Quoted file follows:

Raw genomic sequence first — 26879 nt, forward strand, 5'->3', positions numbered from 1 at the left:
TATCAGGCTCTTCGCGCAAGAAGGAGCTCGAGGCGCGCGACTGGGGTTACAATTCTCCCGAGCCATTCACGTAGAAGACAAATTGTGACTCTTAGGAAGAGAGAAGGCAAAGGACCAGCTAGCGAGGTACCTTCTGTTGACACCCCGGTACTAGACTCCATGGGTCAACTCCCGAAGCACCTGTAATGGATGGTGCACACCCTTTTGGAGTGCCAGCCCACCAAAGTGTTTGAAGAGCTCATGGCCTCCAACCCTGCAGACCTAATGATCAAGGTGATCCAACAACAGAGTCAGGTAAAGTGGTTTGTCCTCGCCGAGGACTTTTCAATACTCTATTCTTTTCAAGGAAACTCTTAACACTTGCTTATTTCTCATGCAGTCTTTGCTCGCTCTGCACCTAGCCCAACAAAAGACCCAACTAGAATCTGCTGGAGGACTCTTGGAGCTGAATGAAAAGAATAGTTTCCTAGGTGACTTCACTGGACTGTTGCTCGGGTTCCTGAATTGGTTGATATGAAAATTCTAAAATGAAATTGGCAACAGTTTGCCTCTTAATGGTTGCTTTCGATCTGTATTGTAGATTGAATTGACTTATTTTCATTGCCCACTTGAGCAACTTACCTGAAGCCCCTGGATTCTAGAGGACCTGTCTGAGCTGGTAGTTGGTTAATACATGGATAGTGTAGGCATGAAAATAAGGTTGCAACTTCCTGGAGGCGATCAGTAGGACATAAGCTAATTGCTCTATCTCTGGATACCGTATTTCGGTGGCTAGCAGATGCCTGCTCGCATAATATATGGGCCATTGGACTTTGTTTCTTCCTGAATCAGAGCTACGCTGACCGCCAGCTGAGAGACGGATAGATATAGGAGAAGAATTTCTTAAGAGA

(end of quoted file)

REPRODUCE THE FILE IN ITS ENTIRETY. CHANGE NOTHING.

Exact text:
Raw genomic sequence first — 26879 nt, forward strand, 5'->3', positions numbered from 1 at the left:
TATCAGGCTCTTCGCGCAAGAAGGAGCTCGAGGCGCGCGACTGGGGTTACAATTCTCCCGAGCCATTCACGTAGAAGACAAATTGTGACTCTTAGGAAGAGAGAAGGCAAAGGACCAGCTAGCGAGGTACCTTCTGTTGACACCCCGGTACTAGACTCCATGGGTCAACTCCCGAAGCACCTGTAATGGATGGTGCACACCCTTTTGGAGTGCCAGCCCACCAAAGTGTTTGAAGAGCTCATGGCCTCCAACCCTGCAGACCTAATGATCAAGGTGATCCAACAACAGAGTCAGGTAAAGTGGTTTGTCCTCGCCGAGGACTTTTCAATACTCTATTCTTTTCAAGGAAACTCTTAACACTTGCTTATTTCTCATGCAGTCTTTGCTCGCTCTGCACCTAGCCCAACAAAAGACCCAACTAGAATCTGCTGGAGGACTCTTGGAGCTGAATGAAAAGAATAGTTTCCTAGGTGACTTCACTGGACTGTTGCTCGGGTTCCTGAATTGGTTGATATGAAAATTCTAAAATGAAATTGGCAACAGTTTGCCTCTTAATGGTTGCTTTCGATCTGTATTGTAGATTGAATTGACTTATTTTCATTGCCCACTTGAGCAACTTACCTGAAGCCCCTGGATTCTAGAGGACCTGTCTGAGCTGGTAGTTGGTTAATACATGGATAGTGTAGGCATGAAAATAAGGTTGCAACTTCCTGGAGGCGATCAGTAGGACATAAGCTAATTGCTCTATCTCTGGATACCGTATTTCGGTGGCTAGCAGATGCCTGCTCGCATAATATATGGGCCATTGGACTTTGTTTCTTCCTGAATCAGAGCTACGCTGACCGCCAGCTGAGAGACGGATAGATATAGGAGAAGAATTTCTTAAGAGA